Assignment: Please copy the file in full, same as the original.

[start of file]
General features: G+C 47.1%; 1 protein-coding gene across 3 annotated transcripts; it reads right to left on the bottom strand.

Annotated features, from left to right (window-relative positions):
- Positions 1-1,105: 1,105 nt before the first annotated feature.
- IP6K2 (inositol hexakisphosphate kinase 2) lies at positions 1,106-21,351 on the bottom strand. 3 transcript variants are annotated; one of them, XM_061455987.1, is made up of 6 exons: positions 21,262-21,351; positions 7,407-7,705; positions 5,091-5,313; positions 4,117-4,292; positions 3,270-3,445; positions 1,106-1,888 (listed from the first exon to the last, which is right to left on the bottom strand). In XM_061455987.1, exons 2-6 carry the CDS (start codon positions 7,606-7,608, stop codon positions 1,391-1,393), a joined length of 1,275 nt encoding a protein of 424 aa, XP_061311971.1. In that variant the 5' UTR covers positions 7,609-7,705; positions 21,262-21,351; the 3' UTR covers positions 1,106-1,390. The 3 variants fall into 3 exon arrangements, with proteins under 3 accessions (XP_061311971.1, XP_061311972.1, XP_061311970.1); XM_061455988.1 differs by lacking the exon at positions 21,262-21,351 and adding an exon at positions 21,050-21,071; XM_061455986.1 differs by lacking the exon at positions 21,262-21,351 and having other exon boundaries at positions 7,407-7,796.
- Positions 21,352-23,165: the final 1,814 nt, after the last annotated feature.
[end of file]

General features: G+C 47.1%; 1 protein-coding gene across 3 annotated transcripts; it reads right to left on the bottom strand.

Annotated features, from left to right (window-relative positions):
- Positions 1-1,105: 1,105 nt before the first annotated feature.
- IP6K2 (inositol hexakisphosphate kinase 2) lies at positions 1,106-21,351 on the bottom strand. 3 transcript variants are annotated; one of them, XM_061455987.1, is made up of 6 exons: positions 21,262-21,351; positions 7,407-7,705; positions 5,091-5,313; positions 4,117-4,292; positions 3,270-3,445; positions 1,106-1,888 (listed from the first exon to the last, which is right to left on the bottom strand). In XM_061455987.1, exons 2-6 carry the CDS (start codon positions 7,606-7,608, stop codon positions 1,391-1,393), a joined length of 1,275 nt encoding a protein of 424 aa, XP_061311971.1. In that variant the 5' UTR covers positions 7,609-7,705; positions 21,262-21,351; the 3' UTR covers positions 1,106-1,390. The 3 variants fall into 3 exon arrangements, with proteins under 3 accessions (XP_061311971.1, XP_061311972.1, XP_061311970.1); XM_061455988.1 differs by lacking the exon at positions 21,262-21,351 and adding an exon at positions 21,050-21,071; XM_061455986.1 differs by lacking the exon at positions 21,262-21,351 and having other exon boundaries at positions 7,407-7,796.
- Positions 21,352-23,165: the final 1,814 nt, after the last annotated feature.